Germany, Japan, and Taiwan have all reported the first cases of a new SARS-like virus in people who haven’t recently visited China. The announcements, made on Tuesday, come as the number of confirmed cases of 2019-nCoV worldwide reached 4,587 and the death toll hit 106.
The first person to contract the virus in Germany reportedly got it from a “Chinese colleague” while the two were attending a work training session in the state of Bavaria one week ago, according to German state media outlet DW. The 33-year-old patient, who’s from the town of Starnberg, roughly 18 miles from Munich, was infected by a woman who had been in Wuhan recently to visit her parents. The man, an employee of car parts supplier Webasto, is in a “medically good state,” reports DW.
In Japan, a man in his 60s has also contracted the new coronavirus, according to Japanese news outlet NHK. The unnamed man has not recently traveled to China, but reportedly works as a tour bus driver and came in contact with tourists from Wuhan, the epicenter of the virus outbreak, at least twice this month.
The Japanese patient lives in Nara prefecture in western Japan and first developed symptoms on January 14 and was hospitalized on January 25, according to the Strait Times. The man’s condition has not been released.
Taiwan, which has eight confirmed cases of the virus, also reported its first case of human-to-human transmission outside of China. The patient is a man in his 50s was infected by his wife who had recently been working in China. The man is in stable condition, according to a new report from Reuters. Taiwan has placed restrictions on people traveling from China and now bans the export of facemasks as it tries to control the spread of the new virus.
The latest report from the World Health Organization (WHO) notes that the likely incubation period for the virus is 2-10 days, slightly different from the 1-14 day range that had been estimated late last week.
The new report also notes the median age for cases outside of China is currently 45 years and roughly 71 percent of cases outside of China have been men, according to WHO. While most cases outside of China have been in older people, the youngest known case inside China has been a 9-month-old girl in Beijing—one of at least 68 confirmed cases in China’s capital city.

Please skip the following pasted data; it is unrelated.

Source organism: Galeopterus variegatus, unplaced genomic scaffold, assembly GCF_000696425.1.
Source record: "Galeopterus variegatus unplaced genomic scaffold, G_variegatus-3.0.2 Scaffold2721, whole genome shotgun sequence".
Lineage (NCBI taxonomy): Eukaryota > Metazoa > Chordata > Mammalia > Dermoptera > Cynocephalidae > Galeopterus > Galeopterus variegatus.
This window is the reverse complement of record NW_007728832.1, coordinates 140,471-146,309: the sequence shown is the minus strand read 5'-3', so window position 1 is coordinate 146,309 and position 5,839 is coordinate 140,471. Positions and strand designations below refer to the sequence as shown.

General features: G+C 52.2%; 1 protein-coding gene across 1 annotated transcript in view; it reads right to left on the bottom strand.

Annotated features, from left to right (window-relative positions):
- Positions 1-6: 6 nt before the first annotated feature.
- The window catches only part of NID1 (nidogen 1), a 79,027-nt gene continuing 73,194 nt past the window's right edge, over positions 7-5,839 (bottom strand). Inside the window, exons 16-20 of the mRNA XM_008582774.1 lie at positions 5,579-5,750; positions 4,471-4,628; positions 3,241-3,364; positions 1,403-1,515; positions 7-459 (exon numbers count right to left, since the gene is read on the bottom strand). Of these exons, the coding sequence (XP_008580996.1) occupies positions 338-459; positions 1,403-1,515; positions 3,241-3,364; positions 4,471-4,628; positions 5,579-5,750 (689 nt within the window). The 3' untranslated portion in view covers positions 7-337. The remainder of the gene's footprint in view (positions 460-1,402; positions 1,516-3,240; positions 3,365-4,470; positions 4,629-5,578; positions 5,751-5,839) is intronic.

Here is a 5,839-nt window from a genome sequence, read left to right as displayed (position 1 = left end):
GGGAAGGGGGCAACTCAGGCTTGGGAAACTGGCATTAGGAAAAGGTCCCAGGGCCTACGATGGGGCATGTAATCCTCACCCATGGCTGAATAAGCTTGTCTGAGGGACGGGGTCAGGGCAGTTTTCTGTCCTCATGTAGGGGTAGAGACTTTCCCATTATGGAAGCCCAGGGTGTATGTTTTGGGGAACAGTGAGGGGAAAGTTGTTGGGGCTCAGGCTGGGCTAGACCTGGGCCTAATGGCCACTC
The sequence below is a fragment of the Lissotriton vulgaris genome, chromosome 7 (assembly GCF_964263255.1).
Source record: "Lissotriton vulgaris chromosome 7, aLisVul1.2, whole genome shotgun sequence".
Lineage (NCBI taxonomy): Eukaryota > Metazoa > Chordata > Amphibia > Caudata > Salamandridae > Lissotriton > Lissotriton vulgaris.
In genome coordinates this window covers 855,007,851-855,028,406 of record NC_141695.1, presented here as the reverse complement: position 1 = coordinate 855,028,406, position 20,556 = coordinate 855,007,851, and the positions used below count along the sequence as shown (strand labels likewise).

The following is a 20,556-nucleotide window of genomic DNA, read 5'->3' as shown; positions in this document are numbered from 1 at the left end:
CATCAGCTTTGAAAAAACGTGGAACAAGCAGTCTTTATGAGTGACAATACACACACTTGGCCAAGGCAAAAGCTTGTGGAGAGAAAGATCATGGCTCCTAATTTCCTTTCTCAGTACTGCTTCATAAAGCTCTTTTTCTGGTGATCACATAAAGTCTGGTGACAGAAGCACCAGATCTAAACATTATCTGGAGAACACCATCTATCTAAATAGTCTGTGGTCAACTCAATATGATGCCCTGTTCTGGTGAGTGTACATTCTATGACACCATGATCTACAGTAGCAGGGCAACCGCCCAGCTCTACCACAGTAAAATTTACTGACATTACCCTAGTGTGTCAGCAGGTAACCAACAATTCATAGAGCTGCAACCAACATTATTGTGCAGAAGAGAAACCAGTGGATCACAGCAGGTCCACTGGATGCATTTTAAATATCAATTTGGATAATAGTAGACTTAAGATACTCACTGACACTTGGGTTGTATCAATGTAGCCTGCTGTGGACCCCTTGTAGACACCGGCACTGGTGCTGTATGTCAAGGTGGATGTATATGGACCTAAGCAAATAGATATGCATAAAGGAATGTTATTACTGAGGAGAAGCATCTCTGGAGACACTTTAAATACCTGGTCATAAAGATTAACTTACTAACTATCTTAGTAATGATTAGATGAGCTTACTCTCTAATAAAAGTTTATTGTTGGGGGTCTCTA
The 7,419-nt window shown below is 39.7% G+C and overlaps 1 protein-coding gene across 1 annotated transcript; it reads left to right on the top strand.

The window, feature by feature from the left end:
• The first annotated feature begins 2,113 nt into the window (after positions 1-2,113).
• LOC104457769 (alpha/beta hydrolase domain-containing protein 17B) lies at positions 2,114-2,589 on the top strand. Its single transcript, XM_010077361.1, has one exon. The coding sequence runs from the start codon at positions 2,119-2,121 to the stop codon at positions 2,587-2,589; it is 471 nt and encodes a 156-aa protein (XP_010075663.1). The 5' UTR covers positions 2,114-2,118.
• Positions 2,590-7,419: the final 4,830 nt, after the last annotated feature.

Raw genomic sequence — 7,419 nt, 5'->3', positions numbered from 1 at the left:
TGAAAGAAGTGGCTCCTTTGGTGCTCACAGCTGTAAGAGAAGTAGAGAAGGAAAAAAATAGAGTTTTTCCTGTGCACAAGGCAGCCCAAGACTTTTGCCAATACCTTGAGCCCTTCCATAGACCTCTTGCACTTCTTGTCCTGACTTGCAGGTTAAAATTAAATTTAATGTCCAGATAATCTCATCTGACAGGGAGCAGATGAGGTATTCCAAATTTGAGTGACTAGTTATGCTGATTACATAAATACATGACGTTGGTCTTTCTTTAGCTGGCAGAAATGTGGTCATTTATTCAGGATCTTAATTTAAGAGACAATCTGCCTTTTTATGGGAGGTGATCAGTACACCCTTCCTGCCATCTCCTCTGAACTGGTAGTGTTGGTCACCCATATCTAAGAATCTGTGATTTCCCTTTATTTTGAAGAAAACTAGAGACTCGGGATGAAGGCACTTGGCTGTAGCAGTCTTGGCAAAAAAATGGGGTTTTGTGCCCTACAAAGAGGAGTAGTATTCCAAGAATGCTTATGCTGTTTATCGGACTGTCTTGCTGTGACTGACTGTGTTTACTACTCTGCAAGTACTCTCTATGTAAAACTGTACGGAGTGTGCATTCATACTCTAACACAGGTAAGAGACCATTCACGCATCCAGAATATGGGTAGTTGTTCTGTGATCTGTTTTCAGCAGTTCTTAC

The World Health Organization still hasn’t declared the virus outbreak to be a “public health emergency of international concern,” or PHEIC. Twelve countries have confirmed cases of the virus but China has seen the only deaths so far.
The Centers for Disease Control and Prevention (CDC) has announced that screening for the virus will be expanded to 20 U.S. airports, up from five airports that were doing testing earlier. The 20 U.S. airports now doing thermal screening receive roughly 90 percent of all inbound flights from China, according to CNN.
“We’ve screened somewhere around 2,400 people so far,” the CDC’s Dr. Nancy Messonnier said on a press call Monday. “And as you imagine, the number of people who are coming from Wuhan is declining with the aggressive closure of that city.”
The U.S. Stated Department updated its security warning on Monday advising U.S. residents to avoid any travel to China. Previously the State Department had only advised against travel to Wubei province, which contains Wuhan.
The start of spring classes for students in Wuhan has been delayed while the city is on lockdown but online classes for all students will begin on February 10, according to state media outlet CGTN.
Youku, China’s version of YouTube that’s owned by Alibaba, also announced on Monday that it would start offering free classes to students in the region, according to Abacus News. The company will use DingTalk, a Slack-like app, in an education program that already has over 50 schools participating.
Hong Kong officials announced new cases of the virus on Tuesday, and said that all train and ferry travel between Hong Kong and mainland China are being cut off starting January 30. The local government is also cutting the number of flights allowed from China in half.
Hong Kong banned masks last year as pro-democracy protesters took to the streets in an effort to fight political control from Beijing, which made it particularly ironic to see Hong Kong’s chief executive Carrie Lam wearing a facemask today at her press conference on the virus outbreak.
There are currently 8 confirmed cases in Hong Kong, which operates under a “one-country, two systems” form of semi-autonomy from China’s Communist government.
The U.S. stock market plunged Monday as investors tried to sell off investments that might be vulnerable to the coronavirus outbreak, recording the Dow’s worst trading day in three months. But it looks like stocks are poised to bounce back today.
The Dow Jones Industrial Average rebounded 85 points in premarket trading Tuesday. Some markets in Asia are still closed for the Lunar New Year and an estimated 50 million people are on lockdown in cities throughout China.
There are still just five confirmed cases of the virus in the U.S., a number that hasn’t changed since yesterday, though at least 110 people in 26 states are still under observation. But we can expect that number to grow as everyone around the world seems to be on high alert for this new public health threat.
Update, 9:38 am ET: This article was updated with information about Taiwan.